Our nation is on the crest of the largest intergenerational transfer of wealth in history with assets held now by the over 65s also known as the “builders”, plus assets of younger “baby boomers”, which adds up to more than 60% of Australia’s private wealth.
Behind these numbers are personal stories and sadness, as inheritance comes from the loss of a loved one. Not surprisingly an inheritance can cause a number of emotions, making it hard to make the best decisions about personal goals, and the best use of any financial gains.
Often, there is a long time before the inherited assets are actually received, as the processes of settling an estate can be rather drawn out. This time should be the time for planning for the future, but it can also the time of major adjustment as people are trying to come to terms the with loss and grief.
Asking questions about receiving an inheritance
It could be looked at as a blessing in disguise the fact that it takes some time to settle an inheritance as it provides time to plan, to review, and to get ready for any transfer of assets. For some, it is a break through moment, a chance for a new beginning, and an opportunity to advance financially.
The usual questions you may face when a large amount of money is involved. Do you sell the inherited assets to pay off your home loan, or get ready for an early retirement? What treasured possessions do you keep for your children? Do you go on a holiday, or invest the money?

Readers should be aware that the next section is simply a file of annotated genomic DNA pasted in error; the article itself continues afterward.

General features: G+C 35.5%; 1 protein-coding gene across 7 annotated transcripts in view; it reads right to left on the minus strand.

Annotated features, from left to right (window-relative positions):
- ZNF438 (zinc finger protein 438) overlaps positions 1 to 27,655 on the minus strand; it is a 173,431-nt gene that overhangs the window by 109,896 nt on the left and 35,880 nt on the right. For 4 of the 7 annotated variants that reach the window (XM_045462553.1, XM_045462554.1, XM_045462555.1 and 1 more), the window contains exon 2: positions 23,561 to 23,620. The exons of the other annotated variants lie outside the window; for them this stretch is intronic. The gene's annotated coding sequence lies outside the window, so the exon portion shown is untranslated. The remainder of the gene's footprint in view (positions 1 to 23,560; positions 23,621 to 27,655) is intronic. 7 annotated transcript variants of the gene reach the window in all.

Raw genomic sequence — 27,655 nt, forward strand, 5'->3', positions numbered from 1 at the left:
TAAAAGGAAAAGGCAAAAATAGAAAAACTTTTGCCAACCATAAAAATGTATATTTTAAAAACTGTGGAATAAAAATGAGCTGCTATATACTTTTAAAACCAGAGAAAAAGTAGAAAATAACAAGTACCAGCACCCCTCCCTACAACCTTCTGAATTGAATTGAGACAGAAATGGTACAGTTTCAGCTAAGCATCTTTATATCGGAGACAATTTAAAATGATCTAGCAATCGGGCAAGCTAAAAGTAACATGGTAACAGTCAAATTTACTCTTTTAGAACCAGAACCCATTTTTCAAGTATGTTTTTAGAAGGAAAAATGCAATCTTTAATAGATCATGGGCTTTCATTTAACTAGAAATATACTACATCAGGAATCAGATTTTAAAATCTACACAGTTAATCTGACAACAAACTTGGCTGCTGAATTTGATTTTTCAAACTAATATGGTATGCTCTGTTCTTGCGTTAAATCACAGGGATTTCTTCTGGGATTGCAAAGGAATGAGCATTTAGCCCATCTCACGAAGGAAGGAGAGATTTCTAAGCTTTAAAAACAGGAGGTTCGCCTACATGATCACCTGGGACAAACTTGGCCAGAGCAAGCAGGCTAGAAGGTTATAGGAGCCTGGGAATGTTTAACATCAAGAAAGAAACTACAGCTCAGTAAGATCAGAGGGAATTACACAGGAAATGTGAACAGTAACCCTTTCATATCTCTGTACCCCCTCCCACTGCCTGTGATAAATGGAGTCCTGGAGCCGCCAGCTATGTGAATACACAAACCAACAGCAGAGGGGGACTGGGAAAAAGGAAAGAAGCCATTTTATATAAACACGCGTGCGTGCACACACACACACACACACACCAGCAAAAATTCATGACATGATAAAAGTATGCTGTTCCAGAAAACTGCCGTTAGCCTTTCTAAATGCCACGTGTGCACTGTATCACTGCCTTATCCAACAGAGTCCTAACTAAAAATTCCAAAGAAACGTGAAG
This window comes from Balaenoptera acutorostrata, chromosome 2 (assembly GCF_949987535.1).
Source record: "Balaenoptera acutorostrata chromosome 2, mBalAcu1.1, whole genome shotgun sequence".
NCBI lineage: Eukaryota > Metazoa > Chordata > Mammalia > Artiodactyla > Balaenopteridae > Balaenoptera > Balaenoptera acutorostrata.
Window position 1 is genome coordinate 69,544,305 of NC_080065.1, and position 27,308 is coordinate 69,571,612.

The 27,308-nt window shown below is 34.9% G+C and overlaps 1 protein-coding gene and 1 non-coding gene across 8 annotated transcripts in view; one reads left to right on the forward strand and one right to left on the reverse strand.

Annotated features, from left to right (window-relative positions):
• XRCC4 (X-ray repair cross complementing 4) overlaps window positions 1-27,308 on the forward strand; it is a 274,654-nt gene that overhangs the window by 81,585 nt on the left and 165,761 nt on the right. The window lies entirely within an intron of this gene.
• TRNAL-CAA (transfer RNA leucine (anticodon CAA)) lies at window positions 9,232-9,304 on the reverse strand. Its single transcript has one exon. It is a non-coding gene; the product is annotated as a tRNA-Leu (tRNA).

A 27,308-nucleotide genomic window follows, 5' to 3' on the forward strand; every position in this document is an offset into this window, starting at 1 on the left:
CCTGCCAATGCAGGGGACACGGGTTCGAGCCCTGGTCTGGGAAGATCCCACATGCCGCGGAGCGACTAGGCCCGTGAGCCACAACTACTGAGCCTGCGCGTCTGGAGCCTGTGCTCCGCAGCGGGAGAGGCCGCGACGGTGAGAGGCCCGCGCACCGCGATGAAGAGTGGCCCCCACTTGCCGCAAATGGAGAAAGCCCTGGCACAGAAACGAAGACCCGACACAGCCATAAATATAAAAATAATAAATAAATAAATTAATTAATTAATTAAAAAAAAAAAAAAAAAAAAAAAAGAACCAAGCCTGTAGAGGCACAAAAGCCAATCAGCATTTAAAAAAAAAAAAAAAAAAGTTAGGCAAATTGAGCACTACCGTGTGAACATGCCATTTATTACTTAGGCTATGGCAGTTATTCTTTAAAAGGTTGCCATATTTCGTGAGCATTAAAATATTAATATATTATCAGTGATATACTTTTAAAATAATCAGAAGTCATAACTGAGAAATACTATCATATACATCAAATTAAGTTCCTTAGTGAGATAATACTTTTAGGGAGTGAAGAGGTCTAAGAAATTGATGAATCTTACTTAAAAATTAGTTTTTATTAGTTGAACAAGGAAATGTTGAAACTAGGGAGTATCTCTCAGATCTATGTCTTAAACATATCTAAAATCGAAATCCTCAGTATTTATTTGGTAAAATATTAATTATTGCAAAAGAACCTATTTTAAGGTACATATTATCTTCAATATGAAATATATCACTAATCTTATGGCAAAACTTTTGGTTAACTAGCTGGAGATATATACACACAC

Receiving an inheritance can be a good reason to review your own financial situation. Depending on how old you are and situation, and how big and the type of inheritance, it may also be a good time to review your own estate plan.
For a lot of people receiving an inheritance can be the start of a comfortable future. And, all of a sudden, that realisation can put the plans you have made for future generations, or not made, into focus.
Finding answers about receiving an inheritance
When you want to decide how to take advantage of your good fortune, it is good to know that a financial adviser will help you. You can plan ahead and go through the decisions needed to manage a financial gain together. To answer questions like should you sell or keep assets, and how to best plan for your and your families future income requirements.
Your adviser will work with other professionals that work in estate planning, especially accountants and legal advisers. It is crucial because, for instance, the legal structures with estates can be complex; it also varies depending on the place as state and national laws maybe involved.
There could also be major taxation issues to look at if you inherit an investment property, shares, or superannuation.
Talking to us will help you with these type of questions, to put a plan in action to meet your immediate and long term financial requirements, and to provide you and your loved ones with a solid foundation for the future.